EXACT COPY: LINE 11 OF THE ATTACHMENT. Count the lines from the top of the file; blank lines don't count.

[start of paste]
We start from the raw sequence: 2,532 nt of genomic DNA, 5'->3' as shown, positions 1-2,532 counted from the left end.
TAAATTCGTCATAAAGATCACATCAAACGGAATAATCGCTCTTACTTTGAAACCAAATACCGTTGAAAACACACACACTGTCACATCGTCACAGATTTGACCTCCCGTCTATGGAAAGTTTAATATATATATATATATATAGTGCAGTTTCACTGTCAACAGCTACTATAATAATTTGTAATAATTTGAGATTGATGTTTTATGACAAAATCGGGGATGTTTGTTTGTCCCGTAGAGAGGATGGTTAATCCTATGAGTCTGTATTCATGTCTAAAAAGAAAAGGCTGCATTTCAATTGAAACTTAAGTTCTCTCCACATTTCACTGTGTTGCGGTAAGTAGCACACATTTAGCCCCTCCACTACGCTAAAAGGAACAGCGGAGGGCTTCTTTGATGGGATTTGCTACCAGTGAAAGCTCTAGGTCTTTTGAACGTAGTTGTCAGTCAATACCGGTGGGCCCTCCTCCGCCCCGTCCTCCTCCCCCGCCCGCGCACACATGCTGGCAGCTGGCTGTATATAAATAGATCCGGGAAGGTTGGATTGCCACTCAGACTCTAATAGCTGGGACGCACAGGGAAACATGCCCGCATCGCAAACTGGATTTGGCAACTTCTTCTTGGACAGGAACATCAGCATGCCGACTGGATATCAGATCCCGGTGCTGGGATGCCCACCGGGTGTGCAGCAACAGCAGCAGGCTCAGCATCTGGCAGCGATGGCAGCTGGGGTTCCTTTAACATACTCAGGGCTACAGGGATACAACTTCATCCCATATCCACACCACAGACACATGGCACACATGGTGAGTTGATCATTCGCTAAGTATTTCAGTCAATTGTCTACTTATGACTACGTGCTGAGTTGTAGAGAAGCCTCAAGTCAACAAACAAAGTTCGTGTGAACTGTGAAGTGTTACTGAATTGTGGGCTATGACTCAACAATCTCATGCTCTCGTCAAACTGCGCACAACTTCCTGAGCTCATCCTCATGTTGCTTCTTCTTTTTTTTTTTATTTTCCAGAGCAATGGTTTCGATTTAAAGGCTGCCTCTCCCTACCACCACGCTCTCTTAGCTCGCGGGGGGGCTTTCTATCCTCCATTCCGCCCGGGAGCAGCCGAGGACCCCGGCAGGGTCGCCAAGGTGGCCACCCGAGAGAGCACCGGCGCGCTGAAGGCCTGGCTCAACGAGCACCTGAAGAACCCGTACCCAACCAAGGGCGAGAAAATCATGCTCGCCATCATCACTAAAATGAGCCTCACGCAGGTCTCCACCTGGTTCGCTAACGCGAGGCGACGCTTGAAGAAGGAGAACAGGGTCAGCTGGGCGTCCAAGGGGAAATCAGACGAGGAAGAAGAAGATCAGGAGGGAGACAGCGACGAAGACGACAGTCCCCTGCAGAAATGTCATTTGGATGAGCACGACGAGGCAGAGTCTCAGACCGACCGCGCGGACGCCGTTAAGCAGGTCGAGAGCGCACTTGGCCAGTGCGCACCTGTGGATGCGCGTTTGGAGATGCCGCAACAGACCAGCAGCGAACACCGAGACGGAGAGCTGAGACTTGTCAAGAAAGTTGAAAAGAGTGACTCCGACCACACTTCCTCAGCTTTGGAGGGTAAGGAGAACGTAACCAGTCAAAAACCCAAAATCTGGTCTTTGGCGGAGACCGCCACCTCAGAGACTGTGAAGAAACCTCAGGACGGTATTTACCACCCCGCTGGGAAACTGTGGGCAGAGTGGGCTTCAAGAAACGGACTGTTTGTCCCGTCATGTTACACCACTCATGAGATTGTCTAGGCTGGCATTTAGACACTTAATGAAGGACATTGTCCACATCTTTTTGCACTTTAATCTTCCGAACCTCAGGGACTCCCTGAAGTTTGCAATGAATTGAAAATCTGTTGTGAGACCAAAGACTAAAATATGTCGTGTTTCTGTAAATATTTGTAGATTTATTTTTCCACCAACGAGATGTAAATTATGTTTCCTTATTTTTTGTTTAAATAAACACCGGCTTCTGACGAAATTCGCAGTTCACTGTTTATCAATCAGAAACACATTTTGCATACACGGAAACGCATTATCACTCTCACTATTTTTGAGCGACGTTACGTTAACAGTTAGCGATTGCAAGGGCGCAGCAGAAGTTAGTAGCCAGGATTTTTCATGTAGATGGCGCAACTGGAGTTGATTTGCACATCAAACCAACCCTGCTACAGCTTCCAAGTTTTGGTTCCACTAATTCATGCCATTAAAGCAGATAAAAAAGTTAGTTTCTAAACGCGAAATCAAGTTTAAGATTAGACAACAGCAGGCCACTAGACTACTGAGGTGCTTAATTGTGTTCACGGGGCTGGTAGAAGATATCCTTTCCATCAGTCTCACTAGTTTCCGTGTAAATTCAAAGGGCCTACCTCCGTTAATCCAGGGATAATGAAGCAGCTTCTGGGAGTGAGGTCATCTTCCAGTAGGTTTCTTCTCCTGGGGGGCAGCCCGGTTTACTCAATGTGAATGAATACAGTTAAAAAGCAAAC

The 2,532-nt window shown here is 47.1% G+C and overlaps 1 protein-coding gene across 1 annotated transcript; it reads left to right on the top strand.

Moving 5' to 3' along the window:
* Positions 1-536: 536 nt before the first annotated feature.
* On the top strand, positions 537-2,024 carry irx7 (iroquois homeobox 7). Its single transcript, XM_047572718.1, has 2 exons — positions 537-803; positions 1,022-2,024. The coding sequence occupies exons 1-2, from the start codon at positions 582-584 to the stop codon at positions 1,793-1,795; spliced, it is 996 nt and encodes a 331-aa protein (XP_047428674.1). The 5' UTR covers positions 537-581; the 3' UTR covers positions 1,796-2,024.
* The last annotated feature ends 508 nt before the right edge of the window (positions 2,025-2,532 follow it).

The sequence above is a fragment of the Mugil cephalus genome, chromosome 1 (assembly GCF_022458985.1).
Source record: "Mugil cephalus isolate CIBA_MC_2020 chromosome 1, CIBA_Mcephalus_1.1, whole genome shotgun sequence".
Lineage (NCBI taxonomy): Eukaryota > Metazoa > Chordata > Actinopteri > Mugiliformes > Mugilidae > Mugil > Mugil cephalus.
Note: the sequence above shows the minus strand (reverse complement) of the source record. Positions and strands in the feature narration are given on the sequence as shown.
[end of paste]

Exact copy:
Note: the sequence above shows the minus strand (reverse complement) of the source record. Positions and strands in the feature narration are given on the sequence as shown.